Cape Krusenstern Archaeological District

Alaska’s nationally designated landmarks span the state from Kake, in Southeast Alaska, to the Birnirk site in Barrow, the northernmost community in Alaska. They range from Eagle on the Canadian border to Attu at the western end of the Aleutian Island chain. Seventeen landmarks are considered to be archaeological, with most dating back to pre-European times. There are also 32 historic landmarks, which commemorate historic themes since the landing of Vitus Bering on Alaskan shores in 1741. Altogether these landmarks tell the story of roughly 11,000 years of Alaskan history.

Round holes in the green and tan tundra with water interspersed in the landscape
Pit houses in the tundra

NPS Photo/Paul Stolen

Cape Krusenstern Archaeological District - Designated November 7, 1973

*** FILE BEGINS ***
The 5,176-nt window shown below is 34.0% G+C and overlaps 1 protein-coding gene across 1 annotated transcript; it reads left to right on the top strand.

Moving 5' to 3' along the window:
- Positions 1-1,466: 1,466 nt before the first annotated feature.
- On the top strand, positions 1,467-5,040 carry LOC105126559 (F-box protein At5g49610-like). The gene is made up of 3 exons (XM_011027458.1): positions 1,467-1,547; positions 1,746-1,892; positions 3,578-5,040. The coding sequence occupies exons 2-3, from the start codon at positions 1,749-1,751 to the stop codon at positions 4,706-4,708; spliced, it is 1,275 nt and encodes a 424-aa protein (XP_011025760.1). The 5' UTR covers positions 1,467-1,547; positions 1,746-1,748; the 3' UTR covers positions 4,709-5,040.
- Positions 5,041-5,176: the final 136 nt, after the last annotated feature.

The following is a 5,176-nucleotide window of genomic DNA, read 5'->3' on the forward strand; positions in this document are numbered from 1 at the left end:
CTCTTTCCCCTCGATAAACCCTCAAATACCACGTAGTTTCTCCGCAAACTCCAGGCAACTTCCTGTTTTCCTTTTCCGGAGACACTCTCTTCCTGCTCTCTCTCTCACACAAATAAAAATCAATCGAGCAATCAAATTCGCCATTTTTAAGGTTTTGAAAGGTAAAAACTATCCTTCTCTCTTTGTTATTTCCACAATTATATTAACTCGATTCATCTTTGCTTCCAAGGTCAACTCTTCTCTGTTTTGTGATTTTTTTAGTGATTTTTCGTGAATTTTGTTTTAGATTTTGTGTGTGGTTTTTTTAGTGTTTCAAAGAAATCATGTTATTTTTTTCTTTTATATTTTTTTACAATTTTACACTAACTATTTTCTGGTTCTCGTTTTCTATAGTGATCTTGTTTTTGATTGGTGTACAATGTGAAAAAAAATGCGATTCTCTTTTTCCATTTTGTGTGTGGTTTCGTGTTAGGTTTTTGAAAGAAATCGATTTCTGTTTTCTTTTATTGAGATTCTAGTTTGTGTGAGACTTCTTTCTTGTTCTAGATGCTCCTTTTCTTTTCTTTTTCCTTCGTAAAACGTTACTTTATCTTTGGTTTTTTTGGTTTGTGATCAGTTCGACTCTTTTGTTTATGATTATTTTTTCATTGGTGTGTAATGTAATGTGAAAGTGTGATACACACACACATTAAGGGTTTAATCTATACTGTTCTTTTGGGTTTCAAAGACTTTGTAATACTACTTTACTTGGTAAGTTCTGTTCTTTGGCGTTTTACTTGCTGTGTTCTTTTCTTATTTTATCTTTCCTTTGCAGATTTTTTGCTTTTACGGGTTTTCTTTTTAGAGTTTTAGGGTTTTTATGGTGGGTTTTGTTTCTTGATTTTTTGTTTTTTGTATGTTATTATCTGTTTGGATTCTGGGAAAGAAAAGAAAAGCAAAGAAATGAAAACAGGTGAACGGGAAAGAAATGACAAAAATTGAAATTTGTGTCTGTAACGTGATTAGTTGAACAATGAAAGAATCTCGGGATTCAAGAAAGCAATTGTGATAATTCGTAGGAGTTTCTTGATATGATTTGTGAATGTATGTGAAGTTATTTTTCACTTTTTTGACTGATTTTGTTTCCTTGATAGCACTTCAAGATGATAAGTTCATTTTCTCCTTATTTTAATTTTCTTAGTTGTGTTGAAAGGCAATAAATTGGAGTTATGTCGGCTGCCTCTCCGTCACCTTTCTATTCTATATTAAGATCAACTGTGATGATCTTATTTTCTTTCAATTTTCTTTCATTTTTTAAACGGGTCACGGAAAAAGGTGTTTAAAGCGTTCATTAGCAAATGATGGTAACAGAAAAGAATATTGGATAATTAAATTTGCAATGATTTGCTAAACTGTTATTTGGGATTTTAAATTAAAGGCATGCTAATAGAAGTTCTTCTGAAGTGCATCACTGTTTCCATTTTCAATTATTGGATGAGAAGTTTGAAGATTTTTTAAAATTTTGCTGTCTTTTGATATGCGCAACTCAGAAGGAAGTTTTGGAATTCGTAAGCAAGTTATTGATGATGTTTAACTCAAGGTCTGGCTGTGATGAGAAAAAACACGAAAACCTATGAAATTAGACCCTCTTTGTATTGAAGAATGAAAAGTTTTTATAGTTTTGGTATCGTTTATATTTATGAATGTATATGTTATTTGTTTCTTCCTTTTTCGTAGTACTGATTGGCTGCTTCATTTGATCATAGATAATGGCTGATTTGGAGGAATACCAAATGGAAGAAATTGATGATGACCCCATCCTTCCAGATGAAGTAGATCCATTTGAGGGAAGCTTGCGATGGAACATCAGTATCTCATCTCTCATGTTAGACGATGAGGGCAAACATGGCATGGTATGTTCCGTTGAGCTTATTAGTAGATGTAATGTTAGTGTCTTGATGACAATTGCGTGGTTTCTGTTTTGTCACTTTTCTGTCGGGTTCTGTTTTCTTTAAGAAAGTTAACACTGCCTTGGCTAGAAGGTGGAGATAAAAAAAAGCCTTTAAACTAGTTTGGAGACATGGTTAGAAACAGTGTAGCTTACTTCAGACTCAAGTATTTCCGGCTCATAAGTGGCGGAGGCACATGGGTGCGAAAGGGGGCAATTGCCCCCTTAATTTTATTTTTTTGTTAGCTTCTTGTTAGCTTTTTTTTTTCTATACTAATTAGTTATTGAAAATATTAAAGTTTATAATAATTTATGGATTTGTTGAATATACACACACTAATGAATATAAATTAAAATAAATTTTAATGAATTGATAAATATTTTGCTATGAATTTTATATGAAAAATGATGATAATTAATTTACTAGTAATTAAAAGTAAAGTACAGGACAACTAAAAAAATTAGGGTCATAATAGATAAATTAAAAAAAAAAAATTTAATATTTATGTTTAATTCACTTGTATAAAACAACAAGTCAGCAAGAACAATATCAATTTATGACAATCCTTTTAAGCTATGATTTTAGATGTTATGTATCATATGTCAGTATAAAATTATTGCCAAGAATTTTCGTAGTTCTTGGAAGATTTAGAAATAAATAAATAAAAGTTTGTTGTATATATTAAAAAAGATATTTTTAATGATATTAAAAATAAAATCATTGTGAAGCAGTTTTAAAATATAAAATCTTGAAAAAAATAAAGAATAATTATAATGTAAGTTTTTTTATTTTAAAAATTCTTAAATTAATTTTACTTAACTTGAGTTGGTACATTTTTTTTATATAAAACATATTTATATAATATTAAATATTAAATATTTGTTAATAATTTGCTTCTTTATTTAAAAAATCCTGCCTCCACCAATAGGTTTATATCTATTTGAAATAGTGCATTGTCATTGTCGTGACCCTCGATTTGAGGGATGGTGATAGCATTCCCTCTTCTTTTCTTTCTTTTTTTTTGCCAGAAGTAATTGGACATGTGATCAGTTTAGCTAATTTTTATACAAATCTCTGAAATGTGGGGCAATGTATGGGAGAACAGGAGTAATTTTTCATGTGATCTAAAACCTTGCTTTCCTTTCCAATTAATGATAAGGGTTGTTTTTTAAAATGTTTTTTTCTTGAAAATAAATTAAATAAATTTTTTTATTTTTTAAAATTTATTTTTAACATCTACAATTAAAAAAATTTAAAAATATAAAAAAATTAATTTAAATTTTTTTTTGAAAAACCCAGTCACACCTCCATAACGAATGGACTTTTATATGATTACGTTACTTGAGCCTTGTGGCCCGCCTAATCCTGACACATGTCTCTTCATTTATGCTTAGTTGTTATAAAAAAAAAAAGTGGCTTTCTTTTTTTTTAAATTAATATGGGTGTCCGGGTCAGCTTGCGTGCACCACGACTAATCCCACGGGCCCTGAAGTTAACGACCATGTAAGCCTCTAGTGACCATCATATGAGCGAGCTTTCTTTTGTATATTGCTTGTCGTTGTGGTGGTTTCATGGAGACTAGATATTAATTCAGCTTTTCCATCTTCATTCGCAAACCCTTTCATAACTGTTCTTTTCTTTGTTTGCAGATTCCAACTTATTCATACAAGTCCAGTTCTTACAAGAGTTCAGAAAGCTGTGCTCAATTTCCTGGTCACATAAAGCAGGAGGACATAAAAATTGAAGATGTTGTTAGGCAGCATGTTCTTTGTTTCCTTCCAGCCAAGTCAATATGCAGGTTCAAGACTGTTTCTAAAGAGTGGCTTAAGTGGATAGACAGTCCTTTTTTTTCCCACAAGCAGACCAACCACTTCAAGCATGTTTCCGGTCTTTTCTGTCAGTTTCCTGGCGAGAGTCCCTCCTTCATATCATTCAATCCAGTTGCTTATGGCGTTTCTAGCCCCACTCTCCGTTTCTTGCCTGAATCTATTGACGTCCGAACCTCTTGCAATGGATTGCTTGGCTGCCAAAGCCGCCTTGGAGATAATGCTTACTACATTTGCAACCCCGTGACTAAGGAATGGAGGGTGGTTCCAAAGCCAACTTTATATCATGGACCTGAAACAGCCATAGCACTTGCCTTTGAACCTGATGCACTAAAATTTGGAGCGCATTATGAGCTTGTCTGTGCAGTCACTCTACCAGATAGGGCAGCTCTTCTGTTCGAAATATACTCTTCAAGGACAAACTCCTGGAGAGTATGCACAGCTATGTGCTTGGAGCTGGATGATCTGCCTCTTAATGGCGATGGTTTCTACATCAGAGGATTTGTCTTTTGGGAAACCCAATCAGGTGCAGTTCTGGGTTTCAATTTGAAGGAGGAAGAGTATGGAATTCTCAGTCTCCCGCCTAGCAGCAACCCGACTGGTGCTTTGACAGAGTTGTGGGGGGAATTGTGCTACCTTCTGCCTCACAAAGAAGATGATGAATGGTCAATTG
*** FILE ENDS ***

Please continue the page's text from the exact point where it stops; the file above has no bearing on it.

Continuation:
Cape Krusenstern Archaeological District contains the cultural remains of peoples who have inhabited these beaches for 5,000 or more years. Adjacent to the ridges on unglaciated uplands in the Igichuk Hills are surface deposits that extend the record backward to the time of the end of the Pleistocene. The beach ridges of Cape Krusenstern provide a broad, horizontal stratigraphy which includes virtually all phases of cultural history known in northwest Alaska.

Last updated: March 30, 2021

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PO Box 1029
Kotzebue, AK 99752


907 442-3890

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